Compensating differentials and the social benefits of the NFL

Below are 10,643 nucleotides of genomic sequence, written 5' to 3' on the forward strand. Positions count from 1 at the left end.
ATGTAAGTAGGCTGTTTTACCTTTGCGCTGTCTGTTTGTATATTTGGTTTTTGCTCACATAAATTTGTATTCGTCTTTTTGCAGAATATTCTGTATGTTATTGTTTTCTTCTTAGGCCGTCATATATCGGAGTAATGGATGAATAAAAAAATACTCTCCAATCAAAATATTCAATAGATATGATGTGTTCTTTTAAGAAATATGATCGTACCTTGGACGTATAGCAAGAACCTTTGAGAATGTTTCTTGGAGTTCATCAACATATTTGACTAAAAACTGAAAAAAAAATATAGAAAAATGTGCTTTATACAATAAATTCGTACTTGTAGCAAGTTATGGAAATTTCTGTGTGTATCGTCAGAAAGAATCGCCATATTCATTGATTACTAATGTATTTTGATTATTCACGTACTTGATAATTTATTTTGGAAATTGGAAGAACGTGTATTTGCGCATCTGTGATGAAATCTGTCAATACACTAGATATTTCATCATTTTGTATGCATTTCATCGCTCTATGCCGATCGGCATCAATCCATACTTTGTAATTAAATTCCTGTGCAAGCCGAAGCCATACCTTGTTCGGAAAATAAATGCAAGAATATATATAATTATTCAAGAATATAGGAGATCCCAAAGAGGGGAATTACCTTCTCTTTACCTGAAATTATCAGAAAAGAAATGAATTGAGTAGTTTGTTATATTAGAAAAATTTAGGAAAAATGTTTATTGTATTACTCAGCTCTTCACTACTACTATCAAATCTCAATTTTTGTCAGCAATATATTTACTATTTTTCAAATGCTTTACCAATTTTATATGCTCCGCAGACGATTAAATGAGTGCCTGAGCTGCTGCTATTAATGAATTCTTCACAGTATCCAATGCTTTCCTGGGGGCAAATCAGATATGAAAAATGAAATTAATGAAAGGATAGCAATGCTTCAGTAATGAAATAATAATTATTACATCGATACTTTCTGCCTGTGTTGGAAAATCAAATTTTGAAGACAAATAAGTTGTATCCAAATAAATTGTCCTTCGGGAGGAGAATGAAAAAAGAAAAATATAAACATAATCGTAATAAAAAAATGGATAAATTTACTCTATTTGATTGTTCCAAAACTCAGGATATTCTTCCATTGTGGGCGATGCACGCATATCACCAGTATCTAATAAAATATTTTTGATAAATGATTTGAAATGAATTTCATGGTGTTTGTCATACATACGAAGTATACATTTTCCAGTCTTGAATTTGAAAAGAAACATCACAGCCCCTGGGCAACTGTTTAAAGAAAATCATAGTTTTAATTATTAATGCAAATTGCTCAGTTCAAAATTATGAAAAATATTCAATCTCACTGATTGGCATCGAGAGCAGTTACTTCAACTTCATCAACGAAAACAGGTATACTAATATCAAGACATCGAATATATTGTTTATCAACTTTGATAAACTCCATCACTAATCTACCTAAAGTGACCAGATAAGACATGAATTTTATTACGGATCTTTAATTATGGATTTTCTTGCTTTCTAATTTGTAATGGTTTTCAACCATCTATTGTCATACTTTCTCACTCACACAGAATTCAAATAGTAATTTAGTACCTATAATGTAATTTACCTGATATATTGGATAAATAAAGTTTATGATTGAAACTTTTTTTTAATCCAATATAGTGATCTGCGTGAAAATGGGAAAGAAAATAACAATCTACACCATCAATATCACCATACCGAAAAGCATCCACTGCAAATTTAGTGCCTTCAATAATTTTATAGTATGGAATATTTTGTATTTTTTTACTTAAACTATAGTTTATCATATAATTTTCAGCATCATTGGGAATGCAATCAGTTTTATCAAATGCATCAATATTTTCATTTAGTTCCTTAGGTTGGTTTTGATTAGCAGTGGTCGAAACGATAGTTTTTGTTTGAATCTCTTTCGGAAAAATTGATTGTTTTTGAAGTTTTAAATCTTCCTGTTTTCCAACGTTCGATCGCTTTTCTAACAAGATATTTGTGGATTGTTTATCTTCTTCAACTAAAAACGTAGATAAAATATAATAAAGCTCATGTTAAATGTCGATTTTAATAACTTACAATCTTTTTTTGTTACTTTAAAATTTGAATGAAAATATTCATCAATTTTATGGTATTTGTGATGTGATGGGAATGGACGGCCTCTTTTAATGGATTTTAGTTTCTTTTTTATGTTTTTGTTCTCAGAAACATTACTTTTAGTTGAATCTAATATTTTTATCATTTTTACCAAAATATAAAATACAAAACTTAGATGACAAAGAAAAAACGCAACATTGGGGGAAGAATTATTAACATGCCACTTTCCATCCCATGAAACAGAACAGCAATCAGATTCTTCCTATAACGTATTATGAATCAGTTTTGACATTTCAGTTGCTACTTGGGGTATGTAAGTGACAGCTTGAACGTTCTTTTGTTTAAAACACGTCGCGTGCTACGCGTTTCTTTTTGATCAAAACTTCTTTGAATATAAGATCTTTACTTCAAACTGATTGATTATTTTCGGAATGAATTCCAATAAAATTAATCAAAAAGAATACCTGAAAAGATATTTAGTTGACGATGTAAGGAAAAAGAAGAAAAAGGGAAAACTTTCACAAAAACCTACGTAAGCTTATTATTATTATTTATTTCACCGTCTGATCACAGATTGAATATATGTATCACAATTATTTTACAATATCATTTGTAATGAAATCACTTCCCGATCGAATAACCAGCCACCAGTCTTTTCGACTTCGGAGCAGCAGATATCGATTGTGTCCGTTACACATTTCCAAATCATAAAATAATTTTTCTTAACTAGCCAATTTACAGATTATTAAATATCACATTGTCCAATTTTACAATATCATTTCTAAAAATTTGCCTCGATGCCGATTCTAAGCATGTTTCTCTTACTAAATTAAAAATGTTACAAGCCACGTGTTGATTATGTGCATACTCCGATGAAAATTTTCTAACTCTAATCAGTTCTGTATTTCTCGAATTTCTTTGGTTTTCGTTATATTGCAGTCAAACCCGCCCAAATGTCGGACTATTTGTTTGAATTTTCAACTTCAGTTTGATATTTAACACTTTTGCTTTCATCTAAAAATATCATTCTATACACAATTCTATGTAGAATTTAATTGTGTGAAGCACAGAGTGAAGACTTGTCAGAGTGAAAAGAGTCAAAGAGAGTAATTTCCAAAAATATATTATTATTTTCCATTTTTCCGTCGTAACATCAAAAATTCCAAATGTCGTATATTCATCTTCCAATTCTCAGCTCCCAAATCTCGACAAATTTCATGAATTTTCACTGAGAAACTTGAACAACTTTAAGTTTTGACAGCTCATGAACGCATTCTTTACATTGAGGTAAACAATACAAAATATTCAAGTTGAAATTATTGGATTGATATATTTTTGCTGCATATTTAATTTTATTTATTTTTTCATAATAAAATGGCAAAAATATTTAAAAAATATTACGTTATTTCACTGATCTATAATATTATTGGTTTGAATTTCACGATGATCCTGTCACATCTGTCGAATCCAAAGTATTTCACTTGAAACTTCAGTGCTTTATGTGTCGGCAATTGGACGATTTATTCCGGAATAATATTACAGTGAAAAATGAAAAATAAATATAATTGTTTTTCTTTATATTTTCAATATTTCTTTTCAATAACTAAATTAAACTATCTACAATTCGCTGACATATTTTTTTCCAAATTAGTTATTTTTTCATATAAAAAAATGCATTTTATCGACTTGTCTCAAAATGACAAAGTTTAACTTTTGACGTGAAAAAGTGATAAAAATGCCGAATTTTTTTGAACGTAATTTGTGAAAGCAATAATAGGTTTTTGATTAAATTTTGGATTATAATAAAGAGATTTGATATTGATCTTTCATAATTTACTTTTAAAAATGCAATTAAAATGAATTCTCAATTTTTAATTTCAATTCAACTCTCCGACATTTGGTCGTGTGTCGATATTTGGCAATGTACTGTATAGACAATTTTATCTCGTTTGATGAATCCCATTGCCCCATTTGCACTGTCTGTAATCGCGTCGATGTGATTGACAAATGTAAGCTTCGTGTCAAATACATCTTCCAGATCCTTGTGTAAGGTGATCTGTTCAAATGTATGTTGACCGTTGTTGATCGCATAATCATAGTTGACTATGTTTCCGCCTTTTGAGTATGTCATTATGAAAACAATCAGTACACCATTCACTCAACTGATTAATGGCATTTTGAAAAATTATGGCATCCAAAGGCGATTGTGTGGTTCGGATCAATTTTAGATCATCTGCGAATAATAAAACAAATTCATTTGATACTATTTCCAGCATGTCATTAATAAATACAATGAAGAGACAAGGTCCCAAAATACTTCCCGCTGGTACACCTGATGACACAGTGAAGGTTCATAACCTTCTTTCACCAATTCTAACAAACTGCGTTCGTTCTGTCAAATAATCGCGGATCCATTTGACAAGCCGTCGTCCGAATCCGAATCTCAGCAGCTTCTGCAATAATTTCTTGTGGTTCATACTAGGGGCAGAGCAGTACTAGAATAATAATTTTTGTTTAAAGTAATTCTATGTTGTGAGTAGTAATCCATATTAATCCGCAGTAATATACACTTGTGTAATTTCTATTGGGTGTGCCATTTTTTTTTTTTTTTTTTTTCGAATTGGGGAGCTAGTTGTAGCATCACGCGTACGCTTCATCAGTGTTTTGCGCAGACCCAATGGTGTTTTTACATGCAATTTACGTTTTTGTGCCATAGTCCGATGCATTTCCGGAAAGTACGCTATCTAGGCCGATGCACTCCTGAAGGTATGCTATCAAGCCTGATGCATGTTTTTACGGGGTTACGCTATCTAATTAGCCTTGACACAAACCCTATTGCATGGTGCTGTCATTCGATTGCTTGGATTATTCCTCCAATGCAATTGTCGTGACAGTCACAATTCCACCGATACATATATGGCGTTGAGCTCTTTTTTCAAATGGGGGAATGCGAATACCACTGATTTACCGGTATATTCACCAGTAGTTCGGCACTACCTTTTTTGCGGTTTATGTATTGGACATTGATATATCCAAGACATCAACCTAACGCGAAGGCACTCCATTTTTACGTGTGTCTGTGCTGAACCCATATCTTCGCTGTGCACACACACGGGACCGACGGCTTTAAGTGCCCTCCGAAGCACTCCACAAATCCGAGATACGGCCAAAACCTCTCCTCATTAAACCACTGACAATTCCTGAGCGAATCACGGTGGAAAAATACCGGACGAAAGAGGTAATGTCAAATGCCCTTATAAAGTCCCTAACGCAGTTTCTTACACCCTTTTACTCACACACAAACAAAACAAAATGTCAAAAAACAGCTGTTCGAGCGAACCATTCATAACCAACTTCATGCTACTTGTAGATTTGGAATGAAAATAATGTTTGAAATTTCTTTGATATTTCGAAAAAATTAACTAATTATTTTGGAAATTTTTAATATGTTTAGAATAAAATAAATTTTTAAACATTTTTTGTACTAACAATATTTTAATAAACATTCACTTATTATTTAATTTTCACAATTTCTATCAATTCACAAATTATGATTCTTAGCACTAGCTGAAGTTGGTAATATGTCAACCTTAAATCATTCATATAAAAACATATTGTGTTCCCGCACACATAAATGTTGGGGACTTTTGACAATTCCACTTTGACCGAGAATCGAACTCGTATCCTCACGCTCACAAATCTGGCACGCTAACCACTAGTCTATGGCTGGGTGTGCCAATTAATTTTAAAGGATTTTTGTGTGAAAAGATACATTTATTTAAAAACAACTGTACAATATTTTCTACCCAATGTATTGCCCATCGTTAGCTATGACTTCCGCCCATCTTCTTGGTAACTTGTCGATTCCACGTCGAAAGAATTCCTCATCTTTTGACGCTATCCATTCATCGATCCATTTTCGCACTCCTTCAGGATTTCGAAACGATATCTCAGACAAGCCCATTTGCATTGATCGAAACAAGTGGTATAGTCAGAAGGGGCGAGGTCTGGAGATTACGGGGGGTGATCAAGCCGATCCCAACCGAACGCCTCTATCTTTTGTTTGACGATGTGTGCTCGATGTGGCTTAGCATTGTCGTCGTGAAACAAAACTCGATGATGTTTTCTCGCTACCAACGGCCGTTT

The authors use hedonic rent and wage equations to measure the compensating differentials that obtain in central cities with franchises of the National Football League. They use repeated observations of cities over time and thereby obtain identification of the NFL effect through franchise expansion and movement. The authors find that rents are roughly 8 percent higher and wages are 4 percent lower in cities with franchises, though the latter of these two effects is not significant. Thus, professional sports franchises appear to be a public good by adding to the quality-of-life in cities. The authors' findings suggest that once the quality-of-life benefits are included in the calculus, the seemingly large public expenditure on new stadiums appears to be a good investment for cities and their residents.
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